A derivatives industry group adopted new rules to mitigate conflicts of interest on a panel of banks and asset managers that determines when traders are paid on debt insurance.
The International Swaps & Derivatives Association will begin requiring its so-called determinations committees to have written policies or procedures concerning the identity of decision makers, identification and management of potential conflicts of interest and record keeping as of next month, according to a statement.
ISDA created the regional committees in 2009 to make decisions for the $12 trillion credit derivatives market. The panel, which in recent years ruled on contracts linked to Greece, Argentina and Caesars Entertainment Corp., has come under scrutiny because the firms making the decisions are also the biggest traders of the contracts.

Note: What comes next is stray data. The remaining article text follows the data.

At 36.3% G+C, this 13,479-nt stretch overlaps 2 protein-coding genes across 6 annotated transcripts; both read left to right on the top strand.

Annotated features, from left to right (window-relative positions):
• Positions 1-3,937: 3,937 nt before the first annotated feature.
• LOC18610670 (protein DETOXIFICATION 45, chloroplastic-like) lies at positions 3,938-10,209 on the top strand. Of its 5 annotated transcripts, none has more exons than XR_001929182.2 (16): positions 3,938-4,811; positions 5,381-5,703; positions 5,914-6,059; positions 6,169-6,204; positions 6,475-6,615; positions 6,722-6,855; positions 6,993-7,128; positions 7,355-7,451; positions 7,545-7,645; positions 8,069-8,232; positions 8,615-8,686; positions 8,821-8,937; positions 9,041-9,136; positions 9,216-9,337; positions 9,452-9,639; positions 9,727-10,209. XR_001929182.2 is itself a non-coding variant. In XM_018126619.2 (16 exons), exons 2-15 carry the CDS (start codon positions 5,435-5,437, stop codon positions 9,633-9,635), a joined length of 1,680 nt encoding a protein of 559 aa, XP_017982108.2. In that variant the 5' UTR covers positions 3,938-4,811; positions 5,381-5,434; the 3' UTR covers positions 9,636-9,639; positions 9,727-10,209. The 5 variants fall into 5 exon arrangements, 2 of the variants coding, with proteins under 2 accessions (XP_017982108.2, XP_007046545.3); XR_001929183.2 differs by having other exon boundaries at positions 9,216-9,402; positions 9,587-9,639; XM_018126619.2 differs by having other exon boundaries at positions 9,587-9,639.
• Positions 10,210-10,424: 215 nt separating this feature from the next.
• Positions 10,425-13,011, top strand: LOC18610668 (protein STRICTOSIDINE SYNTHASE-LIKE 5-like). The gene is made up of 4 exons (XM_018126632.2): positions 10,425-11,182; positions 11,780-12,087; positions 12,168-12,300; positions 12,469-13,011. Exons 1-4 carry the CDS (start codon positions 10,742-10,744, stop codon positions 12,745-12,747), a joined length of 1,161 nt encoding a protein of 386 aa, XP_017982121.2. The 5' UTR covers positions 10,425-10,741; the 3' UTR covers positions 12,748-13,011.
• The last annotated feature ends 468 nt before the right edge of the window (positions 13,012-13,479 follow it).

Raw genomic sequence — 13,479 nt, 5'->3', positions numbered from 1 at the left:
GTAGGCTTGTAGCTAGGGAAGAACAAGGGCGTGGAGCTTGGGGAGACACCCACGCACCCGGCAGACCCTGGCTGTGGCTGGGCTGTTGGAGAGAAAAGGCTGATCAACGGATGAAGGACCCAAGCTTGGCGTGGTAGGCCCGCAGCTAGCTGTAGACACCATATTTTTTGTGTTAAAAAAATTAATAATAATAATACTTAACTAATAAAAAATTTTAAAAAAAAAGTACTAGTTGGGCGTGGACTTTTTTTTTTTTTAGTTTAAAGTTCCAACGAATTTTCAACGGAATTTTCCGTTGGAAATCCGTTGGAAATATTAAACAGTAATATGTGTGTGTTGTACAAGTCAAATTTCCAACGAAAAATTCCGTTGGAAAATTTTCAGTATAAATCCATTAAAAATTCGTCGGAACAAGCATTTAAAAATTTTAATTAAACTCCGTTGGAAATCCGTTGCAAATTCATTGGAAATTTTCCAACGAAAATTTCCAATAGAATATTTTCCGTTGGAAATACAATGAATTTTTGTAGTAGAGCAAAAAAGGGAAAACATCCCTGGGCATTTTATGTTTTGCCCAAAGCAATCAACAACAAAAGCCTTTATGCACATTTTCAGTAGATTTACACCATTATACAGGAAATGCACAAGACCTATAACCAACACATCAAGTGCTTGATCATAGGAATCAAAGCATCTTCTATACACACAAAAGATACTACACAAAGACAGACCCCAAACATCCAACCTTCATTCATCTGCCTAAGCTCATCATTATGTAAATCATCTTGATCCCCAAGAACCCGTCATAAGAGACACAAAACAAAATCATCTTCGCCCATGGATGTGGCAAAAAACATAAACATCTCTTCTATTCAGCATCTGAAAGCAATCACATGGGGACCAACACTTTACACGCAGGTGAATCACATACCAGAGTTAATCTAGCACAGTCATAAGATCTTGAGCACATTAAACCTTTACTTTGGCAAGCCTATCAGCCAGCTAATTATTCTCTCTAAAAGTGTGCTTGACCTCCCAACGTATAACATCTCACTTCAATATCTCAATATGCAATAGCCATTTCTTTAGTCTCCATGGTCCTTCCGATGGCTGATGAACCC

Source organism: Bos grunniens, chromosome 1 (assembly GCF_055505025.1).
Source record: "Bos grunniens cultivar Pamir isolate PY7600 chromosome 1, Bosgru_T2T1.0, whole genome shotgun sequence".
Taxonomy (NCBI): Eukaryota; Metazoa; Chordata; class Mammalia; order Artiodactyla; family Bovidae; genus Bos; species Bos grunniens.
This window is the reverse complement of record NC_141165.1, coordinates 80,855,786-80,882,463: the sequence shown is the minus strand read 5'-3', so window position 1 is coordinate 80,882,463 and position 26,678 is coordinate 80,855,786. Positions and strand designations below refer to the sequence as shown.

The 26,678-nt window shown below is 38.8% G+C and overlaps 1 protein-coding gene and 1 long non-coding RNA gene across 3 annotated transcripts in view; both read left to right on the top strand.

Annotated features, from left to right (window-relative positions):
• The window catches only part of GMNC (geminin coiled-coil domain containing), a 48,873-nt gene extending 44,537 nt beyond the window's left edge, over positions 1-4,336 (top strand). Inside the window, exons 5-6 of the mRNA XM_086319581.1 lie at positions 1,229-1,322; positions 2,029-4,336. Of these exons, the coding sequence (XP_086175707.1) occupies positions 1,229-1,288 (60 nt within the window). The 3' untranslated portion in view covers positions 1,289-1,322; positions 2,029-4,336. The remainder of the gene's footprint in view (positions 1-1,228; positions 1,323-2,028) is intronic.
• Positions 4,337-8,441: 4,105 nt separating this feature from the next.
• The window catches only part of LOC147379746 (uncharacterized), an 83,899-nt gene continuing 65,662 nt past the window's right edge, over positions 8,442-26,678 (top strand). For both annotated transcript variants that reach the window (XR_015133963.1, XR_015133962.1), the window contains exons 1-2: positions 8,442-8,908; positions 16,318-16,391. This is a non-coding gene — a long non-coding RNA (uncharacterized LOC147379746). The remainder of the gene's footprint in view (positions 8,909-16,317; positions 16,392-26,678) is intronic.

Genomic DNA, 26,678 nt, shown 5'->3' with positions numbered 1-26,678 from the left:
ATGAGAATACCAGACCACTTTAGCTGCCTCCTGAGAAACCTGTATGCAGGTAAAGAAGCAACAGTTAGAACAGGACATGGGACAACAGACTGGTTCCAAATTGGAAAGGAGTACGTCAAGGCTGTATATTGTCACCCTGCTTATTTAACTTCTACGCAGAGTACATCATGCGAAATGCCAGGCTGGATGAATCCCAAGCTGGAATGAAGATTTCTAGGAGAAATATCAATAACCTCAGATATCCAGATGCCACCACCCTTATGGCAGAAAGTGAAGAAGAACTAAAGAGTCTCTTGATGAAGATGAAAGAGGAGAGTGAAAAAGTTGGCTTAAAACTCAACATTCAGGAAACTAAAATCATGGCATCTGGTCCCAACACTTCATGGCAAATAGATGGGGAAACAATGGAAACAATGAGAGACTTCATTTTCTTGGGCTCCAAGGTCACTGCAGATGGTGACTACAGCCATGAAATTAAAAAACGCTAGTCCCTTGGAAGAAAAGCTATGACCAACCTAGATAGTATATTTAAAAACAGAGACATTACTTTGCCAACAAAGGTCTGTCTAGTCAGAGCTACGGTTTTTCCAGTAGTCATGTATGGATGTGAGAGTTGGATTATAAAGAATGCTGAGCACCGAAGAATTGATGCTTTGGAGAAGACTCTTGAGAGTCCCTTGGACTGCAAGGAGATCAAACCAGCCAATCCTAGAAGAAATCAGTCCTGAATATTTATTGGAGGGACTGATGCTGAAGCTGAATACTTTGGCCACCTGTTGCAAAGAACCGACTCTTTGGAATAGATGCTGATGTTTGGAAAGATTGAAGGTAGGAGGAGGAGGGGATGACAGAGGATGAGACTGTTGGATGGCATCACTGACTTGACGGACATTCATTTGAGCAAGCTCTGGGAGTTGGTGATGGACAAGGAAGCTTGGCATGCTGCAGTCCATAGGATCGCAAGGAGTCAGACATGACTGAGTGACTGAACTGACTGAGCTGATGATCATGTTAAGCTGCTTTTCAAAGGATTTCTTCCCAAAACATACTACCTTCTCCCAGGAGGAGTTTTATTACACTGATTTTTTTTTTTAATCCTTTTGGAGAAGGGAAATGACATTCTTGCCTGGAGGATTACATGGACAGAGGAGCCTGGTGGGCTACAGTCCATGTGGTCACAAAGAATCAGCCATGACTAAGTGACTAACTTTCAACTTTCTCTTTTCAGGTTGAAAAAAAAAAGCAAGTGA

The changes are part of an “ongoing process of review” to improve transparency, ISDA said in the statement.
Members of the committee include firms such as JPMorgan Chase & Co., Goldman Sachs Group Inc. and Pacific Investment Management Co. Credit swaps protect banks, hedge funds and other investors against losses on a company or country’s debt or allow them to speculate on its creditworthiness.